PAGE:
Big holes in city agreement for Maine State Pier
No megaberth, no parking, uncertain lease
By Chris Busby
Nine months after city officials voted to start closed-door negotiations with The Olympia Companies to redevelop the Maine State Pier, they emerged this morning with a so-called “term sheet” that leaves big parts of the project up in the air.
Among the question marks…
• Olympia is no longer committed to building a megaberth (a long berth capable of docking most cruise ships) at the Ocean Gateway facility next to the state pier. The city may seek another developer to build the berth.
• The term sheet includes a 75-year lease for the publicly owned Maine State Pier, but state officials, who claim rights to the submerged land under the pier, will not allow the land to be leased for more than 30 years. The lack of a long-term lease jeopardizes Olympia’s ability to finance the project, and may require the city to pursue expensive legal action challenging the state’s position.
• Olympia has still not indicated where or how it would provide parking for its proposal, which includes a luxury hotel, an office building, a public park, a restaurant and several other structures atop the pier. Olympia head Kevin Mahaney said parking would be addressed when the project goes before the planning board for site-plan review — a step that may be several years away.
City Councilor Cheryl Leeman, a member of the negotiation team, said the city decided to address the megaberth issue separately because, unlike Olympia’s pier plan, officials are confident the permits necessary to build the megaberth can be secured. Also, if the megaberth can be completed before construction begins on the Maine State Pier, where cruise ships currently dock, then the city will not be left without a berth for cruise ships during construction.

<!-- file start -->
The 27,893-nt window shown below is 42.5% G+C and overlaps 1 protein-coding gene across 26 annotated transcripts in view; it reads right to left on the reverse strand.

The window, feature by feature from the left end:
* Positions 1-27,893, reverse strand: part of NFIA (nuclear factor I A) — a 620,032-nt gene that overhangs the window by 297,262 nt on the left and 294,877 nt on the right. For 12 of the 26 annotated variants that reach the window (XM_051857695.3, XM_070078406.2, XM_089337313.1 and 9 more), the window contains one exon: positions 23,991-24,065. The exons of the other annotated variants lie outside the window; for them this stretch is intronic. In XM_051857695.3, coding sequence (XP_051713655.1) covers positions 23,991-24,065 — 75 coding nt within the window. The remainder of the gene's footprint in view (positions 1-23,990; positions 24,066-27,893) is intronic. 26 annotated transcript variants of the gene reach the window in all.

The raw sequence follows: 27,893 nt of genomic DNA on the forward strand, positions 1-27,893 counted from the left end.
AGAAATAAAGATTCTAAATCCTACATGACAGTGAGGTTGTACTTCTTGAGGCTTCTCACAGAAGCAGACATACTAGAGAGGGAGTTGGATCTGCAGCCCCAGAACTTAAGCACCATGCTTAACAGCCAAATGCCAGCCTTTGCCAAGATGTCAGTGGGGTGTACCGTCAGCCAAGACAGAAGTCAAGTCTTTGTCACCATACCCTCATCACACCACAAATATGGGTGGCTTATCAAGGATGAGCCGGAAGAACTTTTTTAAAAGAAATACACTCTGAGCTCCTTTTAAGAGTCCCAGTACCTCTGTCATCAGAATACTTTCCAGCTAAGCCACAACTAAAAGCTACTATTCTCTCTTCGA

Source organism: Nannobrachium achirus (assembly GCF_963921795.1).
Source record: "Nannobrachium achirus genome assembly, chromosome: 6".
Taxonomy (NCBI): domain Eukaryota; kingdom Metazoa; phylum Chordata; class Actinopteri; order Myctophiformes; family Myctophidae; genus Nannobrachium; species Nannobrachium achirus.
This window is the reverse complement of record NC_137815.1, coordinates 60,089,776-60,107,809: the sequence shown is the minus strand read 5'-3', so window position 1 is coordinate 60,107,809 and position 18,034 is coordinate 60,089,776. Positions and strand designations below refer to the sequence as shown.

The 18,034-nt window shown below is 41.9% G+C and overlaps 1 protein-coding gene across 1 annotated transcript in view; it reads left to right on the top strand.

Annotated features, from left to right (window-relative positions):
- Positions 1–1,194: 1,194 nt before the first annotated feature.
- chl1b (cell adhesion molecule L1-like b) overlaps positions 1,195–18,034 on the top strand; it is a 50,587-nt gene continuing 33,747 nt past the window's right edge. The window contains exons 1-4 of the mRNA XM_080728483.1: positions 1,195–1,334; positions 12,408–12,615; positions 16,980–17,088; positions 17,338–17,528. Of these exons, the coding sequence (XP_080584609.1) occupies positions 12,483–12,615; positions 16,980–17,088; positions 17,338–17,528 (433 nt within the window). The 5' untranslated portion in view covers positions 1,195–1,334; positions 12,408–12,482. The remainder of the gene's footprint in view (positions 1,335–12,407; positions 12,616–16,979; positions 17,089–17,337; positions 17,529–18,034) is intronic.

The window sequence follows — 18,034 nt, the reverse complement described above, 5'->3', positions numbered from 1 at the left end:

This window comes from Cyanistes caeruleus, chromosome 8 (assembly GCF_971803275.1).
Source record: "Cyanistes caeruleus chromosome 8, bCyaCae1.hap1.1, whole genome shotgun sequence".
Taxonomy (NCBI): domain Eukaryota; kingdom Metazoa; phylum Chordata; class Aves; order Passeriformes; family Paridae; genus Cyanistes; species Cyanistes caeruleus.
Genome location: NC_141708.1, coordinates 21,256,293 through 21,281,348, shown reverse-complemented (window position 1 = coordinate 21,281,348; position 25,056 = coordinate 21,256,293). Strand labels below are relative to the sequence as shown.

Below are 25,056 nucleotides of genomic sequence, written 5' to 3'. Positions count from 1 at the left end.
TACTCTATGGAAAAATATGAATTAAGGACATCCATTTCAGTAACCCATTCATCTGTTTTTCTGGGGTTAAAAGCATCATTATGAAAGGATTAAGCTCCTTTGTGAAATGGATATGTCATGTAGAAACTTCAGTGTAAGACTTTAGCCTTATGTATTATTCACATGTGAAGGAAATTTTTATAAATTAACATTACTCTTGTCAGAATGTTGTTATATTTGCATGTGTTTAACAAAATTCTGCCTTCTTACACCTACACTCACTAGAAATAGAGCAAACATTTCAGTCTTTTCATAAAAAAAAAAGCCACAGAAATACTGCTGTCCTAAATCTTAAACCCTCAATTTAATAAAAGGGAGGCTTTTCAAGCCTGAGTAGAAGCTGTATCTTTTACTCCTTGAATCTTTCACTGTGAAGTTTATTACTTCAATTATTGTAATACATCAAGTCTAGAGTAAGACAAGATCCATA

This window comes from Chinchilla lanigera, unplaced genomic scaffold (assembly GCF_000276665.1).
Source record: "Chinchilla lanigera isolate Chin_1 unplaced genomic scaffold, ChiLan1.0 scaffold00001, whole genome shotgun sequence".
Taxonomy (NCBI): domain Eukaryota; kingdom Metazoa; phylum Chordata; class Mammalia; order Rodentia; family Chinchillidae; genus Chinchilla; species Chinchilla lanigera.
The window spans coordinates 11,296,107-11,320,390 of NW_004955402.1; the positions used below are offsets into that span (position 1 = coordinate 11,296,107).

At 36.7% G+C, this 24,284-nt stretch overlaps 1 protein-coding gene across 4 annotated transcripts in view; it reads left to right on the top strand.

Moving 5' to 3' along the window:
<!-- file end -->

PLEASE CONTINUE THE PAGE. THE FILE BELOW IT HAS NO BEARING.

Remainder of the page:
The Council’s Community Development Committee, which Leeman chairs, will discuss the megaberth later this month. Among the details to be decided will be what concessions the city might make to entice another private developer to spend upwards of $7 million or more to build the megaberth. Those concessions could include allowing the developer to operate Ocean Gateway and receive the berthing fees cruise ship companies pay to dock there, allowing a developer to build a private marina nearby (at least one party has already pitched such a project), and offering additional public land along the waterfront to the megaberth’s developer, officials said.
Councilors will also have to ponder how a megaberth operated by a second development company would mesh with Olympia’s plan to handle cruise ships at the Maine State Pier. At least one councilor has privately raised doubts as to whether it makes sense for Olympia to build cruise ship infrastructure on the pier if the megaberth next door would be the primary berth.
Mayor Ed Suslovic, an ardent proponent of the megaberth, said the city could benefit from having two deep-water berths on days when two cruise ships are scheduled to come to town. He said there was discussion of Olympia not building cruise ship infrastructure on the pier due to the megaberth’s expected role, but the difference between redeveloping the pier with cruise facilities or without them was not significant enough to amend Olympia’s proposal accordingly.
Councilors reached for comment today were not overly concerned about the lease and parking issues. Olympia has said it’s set aside $13 million to secure parking somewhere in the area, and city officials hope further discussions with the state will settle the lease dispute. The city was able to get title insurance to the pier property, which may make the title insurance company responsible for defending the city’s ownership claim in court.
The full Council is expected to review the term sheet and take action to approve or reject it later this month.